Anemia in Children: Pathology and Diagnosis

by Brian Alverson, MD

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    00:01 Another valuable test that we do in patients with anemia is we can actually look at the blood under the microscope.

    00:08 And the blood under the microscope, it’s hard to say whether the blood cells are small or big or have a normal distribution, that’s what the machine is for.

    00:16 But the blood cells can give us clues as to what’s going on.

    00:20 Do you see this picture here? This is a patient who is having an acute hemolytic anemia that’s an intravascular problem.

    00:27 They got helmet cells and cells are being clearly ripped apart.

    00:33 Here’s an example of a patient with a multi-lobular white blood cell, that’s going to tell me a little bit that this patient may have B12 deficiency.

    00:42 Here’s another example of where the picture might help us.

    00:45 Look at this slide carefully and you can see especially on the top right, next to that one little purple dots, this is called basophilic stippling.

    00:54 We sometimes see this in lead poisoning.

    00:57 So if saw this under the microscope, I know, “Uh-oh, better worry about lead poisoning.” Here’s another example of a picture.

    01:05 This patient has very abnormal shaped cells.

    01:09 So here’s a last one.

    01:11 This one should be pretty obvious to you.

    01:13 If you look at it carefully, you can see that some of the cells are long and thin instead of round.

    01:20 Yeah, this person has sickle cell disease and you can see it if you step back even if you look at the farther away view, you can see lots of little sickled cells.

    01:31 Even looking at this mirror might tell you how bad off they are right now, how much sickling is going on.

    01:39 Okay.

    01:40 So we’ve got a CBC, we know their reticulocyte and we know their MCV and we have sense of the RDW as well.

    01:49 Let’s break it down in terms of what might be going on.

    01:52 So I got a CBC in this patient, they had a high reticulocyte count, they are making lots of red blood cells, but they are microcytic.

    02:01 This is going to be a thalassemia.

    02:03 It’s a chronic indolent problem where the hemoglobin doesn’t quite work right and it breaks down easily, but they are trying to make more.

    02:11 If they have a high MCV, it’s big cells, this might be a membrane disorder or they may have G6PD or an autoimmune disease or sickle cell disease or hemolytic uremic syndrome.

    02:24 Perhaps they have DIC or disseminated intravascular coagulation or they could be suffering from chronic blood loss.

    02:32 We’ll use our history to start to get into this or if we are still unsure, we can do some tests to make sure.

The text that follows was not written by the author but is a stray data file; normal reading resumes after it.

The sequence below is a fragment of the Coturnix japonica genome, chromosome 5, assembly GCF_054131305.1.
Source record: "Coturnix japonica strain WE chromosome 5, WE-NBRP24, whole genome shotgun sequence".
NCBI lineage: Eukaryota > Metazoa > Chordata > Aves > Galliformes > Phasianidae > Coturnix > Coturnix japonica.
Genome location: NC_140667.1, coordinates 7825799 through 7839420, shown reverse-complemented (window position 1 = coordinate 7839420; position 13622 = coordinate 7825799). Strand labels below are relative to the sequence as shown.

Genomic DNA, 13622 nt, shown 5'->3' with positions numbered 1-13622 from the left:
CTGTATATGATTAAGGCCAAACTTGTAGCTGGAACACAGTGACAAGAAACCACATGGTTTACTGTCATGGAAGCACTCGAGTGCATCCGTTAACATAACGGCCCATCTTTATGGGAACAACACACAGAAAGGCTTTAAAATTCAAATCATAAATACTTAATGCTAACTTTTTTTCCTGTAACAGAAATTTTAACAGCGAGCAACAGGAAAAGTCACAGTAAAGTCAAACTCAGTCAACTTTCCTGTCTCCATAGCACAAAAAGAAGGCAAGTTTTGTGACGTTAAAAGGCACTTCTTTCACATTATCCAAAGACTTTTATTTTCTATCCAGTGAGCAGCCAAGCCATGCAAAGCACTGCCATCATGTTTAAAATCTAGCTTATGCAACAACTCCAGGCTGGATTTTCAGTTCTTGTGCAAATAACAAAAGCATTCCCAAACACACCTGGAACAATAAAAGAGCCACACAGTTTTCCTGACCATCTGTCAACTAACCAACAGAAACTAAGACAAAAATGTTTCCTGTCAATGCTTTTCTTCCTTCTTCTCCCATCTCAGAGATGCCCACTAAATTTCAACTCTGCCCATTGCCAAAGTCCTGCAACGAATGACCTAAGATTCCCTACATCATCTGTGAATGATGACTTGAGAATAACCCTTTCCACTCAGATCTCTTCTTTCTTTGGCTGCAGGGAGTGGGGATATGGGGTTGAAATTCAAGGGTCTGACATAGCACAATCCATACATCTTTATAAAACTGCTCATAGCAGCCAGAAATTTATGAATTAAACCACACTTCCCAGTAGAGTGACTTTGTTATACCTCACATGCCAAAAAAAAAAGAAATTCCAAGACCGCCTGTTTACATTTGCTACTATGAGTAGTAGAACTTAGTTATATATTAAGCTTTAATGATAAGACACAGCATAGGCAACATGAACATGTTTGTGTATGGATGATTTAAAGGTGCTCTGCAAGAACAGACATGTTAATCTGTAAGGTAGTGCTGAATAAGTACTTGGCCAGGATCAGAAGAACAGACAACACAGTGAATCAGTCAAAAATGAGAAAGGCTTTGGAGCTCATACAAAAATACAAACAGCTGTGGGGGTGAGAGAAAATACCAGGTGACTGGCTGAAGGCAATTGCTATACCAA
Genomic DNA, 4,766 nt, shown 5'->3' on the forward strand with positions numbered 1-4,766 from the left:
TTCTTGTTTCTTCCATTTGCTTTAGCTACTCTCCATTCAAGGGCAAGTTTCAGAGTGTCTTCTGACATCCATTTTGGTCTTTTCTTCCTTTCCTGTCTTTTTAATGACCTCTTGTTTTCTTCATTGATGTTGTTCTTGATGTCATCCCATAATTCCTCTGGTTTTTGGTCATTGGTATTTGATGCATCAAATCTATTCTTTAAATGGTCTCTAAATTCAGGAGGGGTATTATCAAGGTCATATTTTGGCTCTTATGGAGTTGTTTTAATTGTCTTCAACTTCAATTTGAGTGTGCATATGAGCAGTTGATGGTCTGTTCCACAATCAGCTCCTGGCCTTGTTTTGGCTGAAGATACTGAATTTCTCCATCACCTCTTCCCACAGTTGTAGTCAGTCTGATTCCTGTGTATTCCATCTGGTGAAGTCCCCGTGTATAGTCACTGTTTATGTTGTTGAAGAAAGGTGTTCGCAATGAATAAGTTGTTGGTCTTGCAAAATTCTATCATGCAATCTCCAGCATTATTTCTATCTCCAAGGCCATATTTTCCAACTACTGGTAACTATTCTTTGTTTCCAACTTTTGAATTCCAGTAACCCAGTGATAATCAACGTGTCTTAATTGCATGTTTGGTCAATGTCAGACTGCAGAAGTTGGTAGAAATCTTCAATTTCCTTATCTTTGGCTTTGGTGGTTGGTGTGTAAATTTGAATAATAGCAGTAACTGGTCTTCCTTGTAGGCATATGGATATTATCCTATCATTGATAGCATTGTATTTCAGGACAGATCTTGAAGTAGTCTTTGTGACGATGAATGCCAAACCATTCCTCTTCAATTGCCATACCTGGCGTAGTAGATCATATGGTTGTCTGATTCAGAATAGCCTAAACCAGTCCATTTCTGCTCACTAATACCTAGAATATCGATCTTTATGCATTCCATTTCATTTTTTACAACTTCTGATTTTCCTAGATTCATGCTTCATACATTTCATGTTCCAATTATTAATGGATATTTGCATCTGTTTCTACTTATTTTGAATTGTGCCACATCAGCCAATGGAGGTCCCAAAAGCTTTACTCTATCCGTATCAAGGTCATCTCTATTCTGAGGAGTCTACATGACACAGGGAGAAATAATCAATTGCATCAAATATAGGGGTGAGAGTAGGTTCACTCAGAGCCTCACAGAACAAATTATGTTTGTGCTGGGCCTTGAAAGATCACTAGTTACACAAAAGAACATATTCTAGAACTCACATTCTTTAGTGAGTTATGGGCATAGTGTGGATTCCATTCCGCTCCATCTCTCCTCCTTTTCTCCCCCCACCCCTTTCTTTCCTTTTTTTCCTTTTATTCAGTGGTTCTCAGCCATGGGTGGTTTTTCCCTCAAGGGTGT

02:38 For example, for sickle cell disease, we could easily check hemoglobin.

    02:42 Or for G6PD, we could look for signs of G6PD on the smear or we can get a history that will clarify that or we can test for the enzyme.

    02:51 Now, here’s a CBC with diff where we going to have a low or a normal reticulocyte count.

    02:58 In other words, this patient is not cranking out cells.

    03:01 They have a low MCV, they may have ongoing iron deficiency.

    03:06 It’s hard for them to make reticulocyte counts, so it’s low.

    03:09 They may have lead poisoning or thalassemia trait or perhaps anemia of chronic disease.

    03:15 If they have large cells, once again, they may have aplastic anemia, transient erythroblastopenia of childhood, sickle cell disease, membrane disorders or autoimmune disease.

    03:28 You can see how these values are going to start to tweak our understanding or guessing of what things are and if you understand the disease, you’ll be able to put it together.

    03:37 So knowing that lead poisoning causes microcytic anemia and is a long indolent thing and prevents the production of reticulocyte counts, you can predict where it falls in this table.

    About the Lecture

    The lecture Anemia in Children: Pathology and Diagnosis by Brian Alverson, MD is from the course Pediatric Hematology. It contains the following chapters:

    • Anemia – Pathology
    • Anemia – Diagnosis

    Included Quiz Questions

    1. Lead poisoning
    2. Folate deficiency
    3. Hereditary eliptocytosis
    4. G6PD enzyme deficiency
    5. Sickle cell disease
    1. Helmet cells
    2. Multi-lobulated WBCs
    3. RBCs with basophilic stippling
    4. Target cells
    5. Sickle shaped cells
    1. Thalassemia
    2. Lead poisoning
    3. G6PD
    4. Aplastic anemia
    5. Iron deficiency

    Author of lecture Anemia in Children: Pathology and Diagnosis

     Brian Alverson, MD

    Brian Alverson, MD

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